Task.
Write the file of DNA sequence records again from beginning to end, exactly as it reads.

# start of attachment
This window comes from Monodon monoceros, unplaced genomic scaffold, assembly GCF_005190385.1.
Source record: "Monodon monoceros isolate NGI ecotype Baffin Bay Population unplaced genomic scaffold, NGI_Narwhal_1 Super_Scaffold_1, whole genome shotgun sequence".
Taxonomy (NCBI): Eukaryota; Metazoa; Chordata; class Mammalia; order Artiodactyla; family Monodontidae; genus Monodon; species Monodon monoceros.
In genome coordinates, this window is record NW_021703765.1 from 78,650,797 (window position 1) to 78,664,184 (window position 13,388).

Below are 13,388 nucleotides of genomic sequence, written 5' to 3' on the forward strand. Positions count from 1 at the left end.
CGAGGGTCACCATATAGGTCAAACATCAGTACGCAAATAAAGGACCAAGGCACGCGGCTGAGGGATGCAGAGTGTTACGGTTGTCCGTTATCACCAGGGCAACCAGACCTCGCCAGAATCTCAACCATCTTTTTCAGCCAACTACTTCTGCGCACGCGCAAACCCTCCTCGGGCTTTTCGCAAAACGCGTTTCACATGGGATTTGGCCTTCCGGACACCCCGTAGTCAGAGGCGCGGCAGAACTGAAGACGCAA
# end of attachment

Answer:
This window comes from Monodon monoceros, unplaced genomic scaffold, assembly GCF_005190385.1.
Source record: "Monodon monoceros isolate NGI ecotype Baffin Bay Population unplaced genomic scaffold, NGI_Narwhal_1 Super_Scaffold_1, whole genome shotgun sequence".
Taxonomy (NCBI): Eukaryota; Metazoa; Chordata; class Mammalia; order Artiodactyla; family Monodontidae; genus Monodon; species Monodon monoceros.
In genome coordinates, this window is record NW_021703765.1 from 78,650,797 (window position 1) to 78,664,184 (window position 13,388).

Below are 13,388 nucleotides of genomic sequence, written 5' to 3' on the forward strand. Positions count from 1 at the left end.
CGAGGGTCACCATATAGGTCAAACATCAGTACGCAAATAAAGGACCAAGGCACGCGGCTGAGGGATGCAGAGTGTTACGGTTGTCCGTTATCACCAGGGCAACCAGACCTCGCCAGAATCTCAACCATCTTTTTCAGCCAACTACTTCTGCGCACGCGCAAACCCTCCTCGGGCTTTTCGCAAAACGCGTTTCACATGGGATTTGGCCTTCCGGACACCCCGTAGTCAGAGGCGCGGCAGAACTGAAGACGCAA